On March 17, the BIA handed down an important decision of K-1 fiancée visa holders.  In Matter of Sesay, 25 I&N Dec. 431 (BIA 2011), the BIA held that an alien who enters the United States on a K-1 visa and timely enters into a bona fide marriage with the petitioning spouse, remains eligible to adjust status under INA §245(a) even if the marriage later terminates. 

The K-1 visa category allows an immigrant to enter the U.S. in order to marry his or her U.S. citizen fiancé(e).  The marriage must take place within 90 days of entry.  At that point the K-1 may adjust to conditional permanent resident status.  The conditional nature of the status is removed approximately two years later.  The catch is that K-1's can only adjust status on the basis of their marriage to the U.S. citizen spouse. 

Before the BIA's decision in Matter of Sesay, when a K-1's  marriage ended before filing to adjust status or while the adjustment of status was pending, the K-1 simply lost all rights to permanent resident status.  The simple formula was: No marriage = No adjustment.  With no alternatives available to adjust status, the K-1 was forced to return to his or her home country.  The BIA's decision in Matter of Sesay changed this rule substantially.  Now, where the K-1 enters into a bona fide marriage within the 90 day window ofter entry, the K-1 remains eligible to adjust status even if the marriage is terminated. 

Read the opinion here.

Tuesday, March 15, 2011

Deportations to Haiti Resume

In light of the earthquake in Japan, this post revisits another earthquake ravaged nation and its ongoing relationship to U.S. Immigration Policy.

One of the poorest countries in the world, Haiti was struck by a catastrophic quake on January 12, 2010.  In the days after the disaster, the U.S. Government announced it was halting deportations to the country. In January of 2011, the U.S. Government resumed deportations to Haiti.  DHS plans to deport some 700 persons back to the country this year.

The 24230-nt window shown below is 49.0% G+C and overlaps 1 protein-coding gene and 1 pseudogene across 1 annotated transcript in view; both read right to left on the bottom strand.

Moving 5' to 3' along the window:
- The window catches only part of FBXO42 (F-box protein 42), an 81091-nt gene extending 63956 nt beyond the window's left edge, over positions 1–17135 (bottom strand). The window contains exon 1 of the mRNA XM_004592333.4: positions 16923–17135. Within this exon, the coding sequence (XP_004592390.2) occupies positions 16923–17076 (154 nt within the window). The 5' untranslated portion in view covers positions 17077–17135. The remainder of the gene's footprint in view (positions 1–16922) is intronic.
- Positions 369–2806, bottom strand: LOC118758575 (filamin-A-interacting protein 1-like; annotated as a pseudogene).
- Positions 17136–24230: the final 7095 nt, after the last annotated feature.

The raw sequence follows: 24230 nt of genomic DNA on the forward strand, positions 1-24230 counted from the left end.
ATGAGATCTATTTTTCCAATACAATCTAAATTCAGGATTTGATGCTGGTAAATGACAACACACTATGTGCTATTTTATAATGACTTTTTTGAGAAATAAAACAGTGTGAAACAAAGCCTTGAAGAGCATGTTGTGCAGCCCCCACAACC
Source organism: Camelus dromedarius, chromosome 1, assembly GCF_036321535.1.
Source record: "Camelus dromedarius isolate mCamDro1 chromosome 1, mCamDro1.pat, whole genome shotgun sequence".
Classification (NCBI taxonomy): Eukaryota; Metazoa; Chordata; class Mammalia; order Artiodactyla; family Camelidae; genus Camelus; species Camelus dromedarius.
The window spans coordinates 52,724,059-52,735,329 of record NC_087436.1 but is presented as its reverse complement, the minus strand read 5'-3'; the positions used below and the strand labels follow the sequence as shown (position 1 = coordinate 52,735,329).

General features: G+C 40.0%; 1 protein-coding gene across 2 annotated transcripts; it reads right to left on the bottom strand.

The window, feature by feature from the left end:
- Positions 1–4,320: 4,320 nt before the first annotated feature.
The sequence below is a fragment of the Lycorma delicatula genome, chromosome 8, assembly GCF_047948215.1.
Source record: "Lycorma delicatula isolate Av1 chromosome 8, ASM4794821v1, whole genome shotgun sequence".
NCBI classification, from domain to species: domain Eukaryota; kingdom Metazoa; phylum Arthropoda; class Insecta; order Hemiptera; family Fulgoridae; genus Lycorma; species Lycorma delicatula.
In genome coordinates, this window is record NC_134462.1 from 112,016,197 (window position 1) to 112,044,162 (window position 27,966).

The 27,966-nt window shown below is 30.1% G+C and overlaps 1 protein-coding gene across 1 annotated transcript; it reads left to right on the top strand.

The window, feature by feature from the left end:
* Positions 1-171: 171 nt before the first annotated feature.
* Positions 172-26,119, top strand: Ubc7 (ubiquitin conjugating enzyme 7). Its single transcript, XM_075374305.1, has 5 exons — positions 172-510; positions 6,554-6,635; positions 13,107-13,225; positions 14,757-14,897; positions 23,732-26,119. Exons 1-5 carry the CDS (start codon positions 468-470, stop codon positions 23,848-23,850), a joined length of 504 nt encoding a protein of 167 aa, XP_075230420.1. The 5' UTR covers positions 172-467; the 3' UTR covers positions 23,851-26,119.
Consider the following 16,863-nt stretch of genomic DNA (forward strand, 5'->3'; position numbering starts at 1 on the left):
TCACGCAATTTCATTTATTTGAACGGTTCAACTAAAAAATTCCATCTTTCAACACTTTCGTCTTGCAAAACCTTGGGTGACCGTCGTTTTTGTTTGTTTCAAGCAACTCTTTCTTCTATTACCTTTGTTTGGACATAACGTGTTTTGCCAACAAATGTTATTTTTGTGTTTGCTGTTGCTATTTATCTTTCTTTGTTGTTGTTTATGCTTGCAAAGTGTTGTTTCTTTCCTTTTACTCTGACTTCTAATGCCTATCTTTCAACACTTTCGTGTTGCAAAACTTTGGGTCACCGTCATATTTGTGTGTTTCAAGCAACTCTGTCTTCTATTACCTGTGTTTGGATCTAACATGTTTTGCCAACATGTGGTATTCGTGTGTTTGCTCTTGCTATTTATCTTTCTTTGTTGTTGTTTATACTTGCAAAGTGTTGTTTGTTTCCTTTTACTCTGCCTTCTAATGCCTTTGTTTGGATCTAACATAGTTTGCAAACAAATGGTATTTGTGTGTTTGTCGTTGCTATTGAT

Immigration advocates and those facing deportation to Haiti have pleaded for a halt to the deportations, citing “inhumane conditions” in Haiti.  A cholera epidemic reportedly has killed more than 4,000 people since October. One of the 26 detainees sent to Haiti in the first wave of the resumed deportations was Wildrick Guerrier.  Upon his return, he suffered choleralike symptoms and later died.  Before being deported, he had participated in a hunger strike and stated that deportation to Haiti amounted to a death sentence.

U.S. Immigrations and Customs Enforcement is currently seeking feedback on its resumed deportation policy.  The new draft policy was posted on March 7, 2011.  The document, which is the first written policy issued regarding the resumption of deportations to Haiti, comes three months after DHS announced its plan to resume deportations and more than six weeks after deportations actually began.

Read an article regrading the deportations here.
Read an article regarding the earthquake here.
Read the draft policy here.

Saturday, March 5, 2011

Long Awaited DHS Report Released

Prince William County filed suit against the Department of Homeland Security ("DHS") on Tuesday over its refusal to provide information regarding Carlos Martinelly-Montano, an illegal immigrant charged with killing a nun in a alcohol related car crash last August.

DHS claimed that it could not release the information requested due to Immigration and Customs Enforcement privacy policies.

On Friday, however, DHS released a report of ICE's Inquiry into the matter to Judicial Watch, a conservative watchdog group, who along with others, also sued the DHS under the Freedom of Information Act.  The report indicates that Mr. Martinelly-Montano had been released by immigration authorities while awaiting deportation because he had demonstrated that he was not a flight risk.

View the Report here.
Read Washington Post Article here.
Read Washington Examiner Blog Post here.

Monday, February 14, 2011

Immigration Court's Case Backlog Reaches Record High

According to Transactional Records Access Clearinghouse, a non-partisan research organization that operates out of Syracuse University, the number of cases pending before Immigration courts reached a record high at the end of 2010.  At the end of December, the number of cases awaiting resolution in Immigration courts was roughly 268,000.  The backlog has increased by 44 percent since 2008 with cases pending 467 days on average.

Read the report here.
Read the article here.

Friday, February 11, 2011

Virginia General District Court Judge Refuses to Follow Va. Supreme Court